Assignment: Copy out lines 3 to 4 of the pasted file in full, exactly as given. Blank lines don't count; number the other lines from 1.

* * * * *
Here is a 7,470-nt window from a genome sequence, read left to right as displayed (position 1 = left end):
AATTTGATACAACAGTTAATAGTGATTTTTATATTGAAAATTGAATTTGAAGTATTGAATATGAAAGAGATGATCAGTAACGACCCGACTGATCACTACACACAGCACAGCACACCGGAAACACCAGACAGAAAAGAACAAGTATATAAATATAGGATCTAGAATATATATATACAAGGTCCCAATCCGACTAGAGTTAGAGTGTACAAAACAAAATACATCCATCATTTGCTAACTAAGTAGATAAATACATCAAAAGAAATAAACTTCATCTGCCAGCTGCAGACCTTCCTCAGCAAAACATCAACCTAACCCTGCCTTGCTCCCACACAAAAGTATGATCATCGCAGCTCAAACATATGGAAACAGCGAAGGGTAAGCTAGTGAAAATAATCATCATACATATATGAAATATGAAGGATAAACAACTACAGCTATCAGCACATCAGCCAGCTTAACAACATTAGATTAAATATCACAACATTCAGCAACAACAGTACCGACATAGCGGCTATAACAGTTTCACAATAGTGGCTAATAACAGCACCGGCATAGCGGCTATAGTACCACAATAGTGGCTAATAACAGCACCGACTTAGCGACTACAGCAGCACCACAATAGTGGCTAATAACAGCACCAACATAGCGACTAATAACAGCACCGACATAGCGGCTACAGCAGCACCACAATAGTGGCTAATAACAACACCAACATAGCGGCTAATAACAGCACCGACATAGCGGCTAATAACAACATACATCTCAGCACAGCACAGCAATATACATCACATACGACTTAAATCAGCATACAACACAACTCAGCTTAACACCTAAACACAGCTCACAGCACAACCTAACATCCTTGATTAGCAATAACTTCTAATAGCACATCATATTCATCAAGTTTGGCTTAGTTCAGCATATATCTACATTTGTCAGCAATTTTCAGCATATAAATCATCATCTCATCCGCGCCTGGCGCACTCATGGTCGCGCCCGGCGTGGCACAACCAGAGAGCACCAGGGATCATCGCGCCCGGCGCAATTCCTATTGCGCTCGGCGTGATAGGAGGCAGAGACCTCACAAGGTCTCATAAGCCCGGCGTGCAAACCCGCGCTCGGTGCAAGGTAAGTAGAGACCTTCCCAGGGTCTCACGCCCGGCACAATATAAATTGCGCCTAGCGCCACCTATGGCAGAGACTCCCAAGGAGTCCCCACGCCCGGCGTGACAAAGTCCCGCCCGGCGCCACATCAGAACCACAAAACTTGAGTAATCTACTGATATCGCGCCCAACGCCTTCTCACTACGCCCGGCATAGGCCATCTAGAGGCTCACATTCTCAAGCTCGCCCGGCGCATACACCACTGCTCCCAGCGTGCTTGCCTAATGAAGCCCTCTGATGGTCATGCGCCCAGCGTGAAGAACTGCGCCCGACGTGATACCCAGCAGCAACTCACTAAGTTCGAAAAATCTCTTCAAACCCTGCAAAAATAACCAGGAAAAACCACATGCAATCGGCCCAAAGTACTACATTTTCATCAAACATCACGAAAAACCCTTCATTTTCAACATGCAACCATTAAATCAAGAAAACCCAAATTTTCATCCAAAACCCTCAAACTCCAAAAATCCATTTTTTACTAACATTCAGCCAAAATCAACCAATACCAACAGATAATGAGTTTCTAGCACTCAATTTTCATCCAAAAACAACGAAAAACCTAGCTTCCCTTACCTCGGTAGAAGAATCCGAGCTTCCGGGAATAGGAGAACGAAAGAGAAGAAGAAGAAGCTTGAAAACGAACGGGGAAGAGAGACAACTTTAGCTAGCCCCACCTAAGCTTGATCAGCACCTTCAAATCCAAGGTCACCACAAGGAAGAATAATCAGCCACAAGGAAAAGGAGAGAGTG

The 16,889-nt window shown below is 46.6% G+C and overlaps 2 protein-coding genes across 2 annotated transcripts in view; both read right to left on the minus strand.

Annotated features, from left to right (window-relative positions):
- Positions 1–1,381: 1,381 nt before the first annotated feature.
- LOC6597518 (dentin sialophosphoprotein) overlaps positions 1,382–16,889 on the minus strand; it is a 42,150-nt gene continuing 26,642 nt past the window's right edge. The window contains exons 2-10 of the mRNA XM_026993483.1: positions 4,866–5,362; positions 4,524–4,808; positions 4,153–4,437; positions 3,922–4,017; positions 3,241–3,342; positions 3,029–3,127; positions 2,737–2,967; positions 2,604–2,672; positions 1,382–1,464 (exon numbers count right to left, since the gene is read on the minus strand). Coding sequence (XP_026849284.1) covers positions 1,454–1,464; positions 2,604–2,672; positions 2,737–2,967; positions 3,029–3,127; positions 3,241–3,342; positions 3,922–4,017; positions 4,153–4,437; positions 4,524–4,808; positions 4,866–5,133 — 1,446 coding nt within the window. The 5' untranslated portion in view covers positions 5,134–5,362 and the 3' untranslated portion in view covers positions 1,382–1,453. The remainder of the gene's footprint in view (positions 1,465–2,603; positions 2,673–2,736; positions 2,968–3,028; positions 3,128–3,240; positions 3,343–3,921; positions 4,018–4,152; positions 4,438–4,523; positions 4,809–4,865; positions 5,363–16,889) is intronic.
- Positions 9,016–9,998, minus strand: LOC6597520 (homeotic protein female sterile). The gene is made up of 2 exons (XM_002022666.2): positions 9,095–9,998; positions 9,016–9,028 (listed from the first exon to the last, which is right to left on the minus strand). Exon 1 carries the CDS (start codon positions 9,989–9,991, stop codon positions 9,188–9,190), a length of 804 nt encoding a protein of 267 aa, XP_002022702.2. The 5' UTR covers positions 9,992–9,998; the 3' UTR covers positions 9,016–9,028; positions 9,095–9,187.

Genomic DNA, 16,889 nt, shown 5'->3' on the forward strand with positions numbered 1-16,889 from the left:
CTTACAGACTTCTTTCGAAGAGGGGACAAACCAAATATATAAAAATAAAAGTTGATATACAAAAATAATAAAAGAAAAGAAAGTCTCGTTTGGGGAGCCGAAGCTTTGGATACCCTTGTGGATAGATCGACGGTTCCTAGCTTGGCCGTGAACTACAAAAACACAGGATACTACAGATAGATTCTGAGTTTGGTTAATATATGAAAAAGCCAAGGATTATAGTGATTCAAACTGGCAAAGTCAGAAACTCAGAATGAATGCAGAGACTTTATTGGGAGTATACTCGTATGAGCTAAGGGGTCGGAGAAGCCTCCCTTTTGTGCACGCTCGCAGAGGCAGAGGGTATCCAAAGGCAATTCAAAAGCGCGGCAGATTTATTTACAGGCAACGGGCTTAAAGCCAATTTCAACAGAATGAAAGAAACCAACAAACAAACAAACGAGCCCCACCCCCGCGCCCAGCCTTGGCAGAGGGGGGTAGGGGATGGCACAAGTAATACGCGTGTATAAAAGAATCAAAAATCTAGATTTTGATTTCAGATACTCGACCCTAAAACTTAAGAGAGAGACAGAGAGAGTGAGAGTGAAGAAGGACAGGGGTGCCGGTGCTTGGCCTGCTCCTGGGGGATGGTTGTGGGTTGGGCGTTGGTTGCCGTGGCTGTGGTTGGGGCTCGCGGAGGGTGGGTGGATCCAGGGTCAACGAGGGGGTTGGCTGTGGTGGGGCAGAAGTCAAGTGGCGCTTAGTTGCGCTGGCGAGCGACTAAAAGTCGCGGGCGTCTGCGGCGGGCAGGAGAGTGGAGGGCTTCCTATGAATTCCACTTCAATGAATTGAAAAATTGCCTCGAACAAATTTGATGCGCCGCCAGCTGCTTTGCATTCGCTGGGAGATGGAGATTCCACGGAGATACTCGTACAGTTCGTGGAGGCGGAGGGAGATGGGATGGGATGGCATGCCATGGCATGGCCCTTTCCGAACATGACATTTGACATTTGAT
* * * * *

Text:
The 16,889-nt window shown below is 46.6% G+C and overlaps 2 protein-coding genes across 2 annotated transcripts in view; both read right to left on the minus strand.

Annotated features, from left to right (window-relative positions):